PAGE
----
Hotspot conservation will not protect global biodiversity
Hotspot conservation will not protect global biodiversity
Rhett Butler, mongabay.com
December 11, 2006
The concept of biological hotspots has served as a fundamental principle guiding conservation efforts over the past generation. A new study, published in the Dec. 15 online edition of the Proceedings of the National Academy of Sciences (PNAS), argues this may be a mistake and that conservation efforts based on hotspots will not effectively preserve biodiversity.
Biodiversity hotspots are geographic areas that contain high levels of species diversity but are threatened with extinction. First identified by British ecologist Dr. Norman Myers in two articles in The Environmentalist (appearing in 1998 and 1990), the principles of biodiversity hotspots have been the basis for conservation efforts by Conservation International (CI) and other leading environmental groups. Today over half of the world’s plant species and 42 percent of all terrestrial vertebrate species are endemic to the world’s 34 biodiversity hotspots according to CI. These hotspots account for more than 60 percent of the world’s known plant, bird, mammal, reptile, and amphibian species.
While there’s no doubt that these areas house a significant portion of the planet’s biological diversity, the new PNAS paper argues that the three factors that usually determine hotspots — the number of total species (species richness), the number of unique species (endemism), or the number of species at risk (threat of extinction) — do not necessarily overlap on a global scale. The results raise similar issues to those presented in a paper published in the November 2, 2006 issue of the journal Nature which found a geographical discrepancy in hotspots of endangered species from different groups (i.e. birds, amphibians, mammals) — geographical areas with a high concentration of endangered species from one group do not necessarily have high numbers from other groups.
Patterns of species distribution of mammals throughout the world, showing species richness (A), restricted-range species (B), and threatened species
(C). All scales are in terms of number of species per 10,000-km2 grid cell. Courtesy of PNAS.
In the PNAS paper Gerardo Ceballos, a professor of ecology at the National Autonomous University of Mexico (UNAM) and Paul R. Ehrlich, a professor of Population Studies at Stanford University analyzed the global distribution of 4,818 species of land mammals and found that there is little overlap or “congruence” among the three types of hotspots. Their findings indicate that only 16 percent of mammalian species are common to all three forms of hotspots.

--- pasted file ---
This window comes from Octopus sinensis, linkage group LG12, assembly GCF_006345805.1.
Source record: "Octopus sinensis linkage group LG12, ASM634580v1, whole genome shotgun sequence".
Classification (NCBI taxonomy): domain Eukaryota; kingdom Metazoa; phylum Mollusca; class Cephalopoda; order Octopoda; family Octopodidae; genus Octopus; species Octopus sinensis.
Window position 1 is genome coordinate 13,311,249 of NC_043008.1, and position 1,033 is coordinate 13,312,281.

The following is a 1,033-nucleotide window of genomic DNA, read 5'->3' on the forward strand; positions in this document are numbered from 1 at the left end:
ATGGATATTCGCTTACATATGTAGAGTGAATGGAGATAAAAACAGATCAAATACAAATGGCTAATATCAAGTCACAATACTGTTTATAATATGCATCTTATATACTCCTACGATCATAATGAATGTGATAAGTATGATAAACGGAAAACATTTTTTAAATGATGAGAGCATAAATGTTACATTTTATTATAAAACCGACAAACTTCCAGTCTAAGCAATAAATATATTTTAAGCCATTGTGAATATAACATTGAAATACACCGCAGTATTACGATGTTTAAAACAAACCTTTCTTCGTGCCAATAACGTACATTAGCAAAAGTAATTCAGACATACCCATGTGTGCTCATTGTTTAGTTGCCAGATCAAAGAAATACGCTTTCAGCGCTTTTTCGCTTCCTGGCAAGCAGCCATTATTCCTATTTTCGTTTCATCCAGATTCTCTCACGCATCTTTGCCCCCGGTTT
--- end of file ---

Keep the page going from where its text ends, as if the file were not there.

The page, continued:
“Hotspots, which have played a central role in the selection of sites for reserves, require careful re-thinking,” the authors wrote. “Assigning global conservation priorities based on hotspots is at best a limited strategy.”
“We found that if you use species richness as a criterion, you’re not going to protect the endemic or endangered species,” said lead author Gerardo Ceballos. “So the ‘hotspot’ approach, which was extremely valuable in focusing attention on species diversity in the past, has limitations. What’s needed is a more comprehensive analysis that also takes into account the species that live outside the hotspots.”
The authors say that because most of the world’s biodiversity persists in some of the world’s poorest countries where conservation is not a top priority, there is a great need to develop strategies for maintaining biodiversity in human-disturbed landscapes, a discipline known as “countryside biogeography.” Further, say the authors, climate change could well cause species to shift their ranges outside areas that are currently protected.
“The likelihood of species migrations in response to global climate change adds further complexity to the development of conservation strategies, and further limits the present usefulness of the classic hotspot approach,” they wrote.
“Most of the significant habitats that need protecting are outside of hotspots, and we should do a better job managing them properly,” added Ceballos.
Going forward, Ceballos and Ehrlich say that new protected areas should be selected based on more comprehensive criteria.
“Hotspots have value for conservation but they are quite limited,” Ceballos told mongabay.com via email. “Today we can do better evaluations to determine priority sites for conservation at the world level. Such analyses indicate a more complex scenario than just protecting hotspots. Basically, our suggestion is that new protected areas should be selected because of their concentrations of endemic or endangered species, their complementarity, representation of local populations, and protection of ecosystem services.”
“I proposed three things to try to minimize population and species extinctions,” continued Ceballos, summarizing their work. “One, set aside more protected areas, within and outside hotspots. Two, improve the value of the seminatural matrix (i.e. landscapes dominated by human activities) for biodiversity conservation. Three, try to reduce human population density and poverty.”
Ceballos and Ehrlich added that beyond setting aside additional protected areas and making human-altered habitats more hospitable to biodiversity, efforts to reduce human pressures on biodiversity and remaining ecosystems are key.
“All conservation biologists should be attempting to find ways of reducing the basic drivers of biodiversity loss: population growth, overconsumption by the rich, and the use of faulty technologies and socio-economic-political systems,” they concluded.
This article uses quotes and information from the PNAS paper and a news release from Stanford University.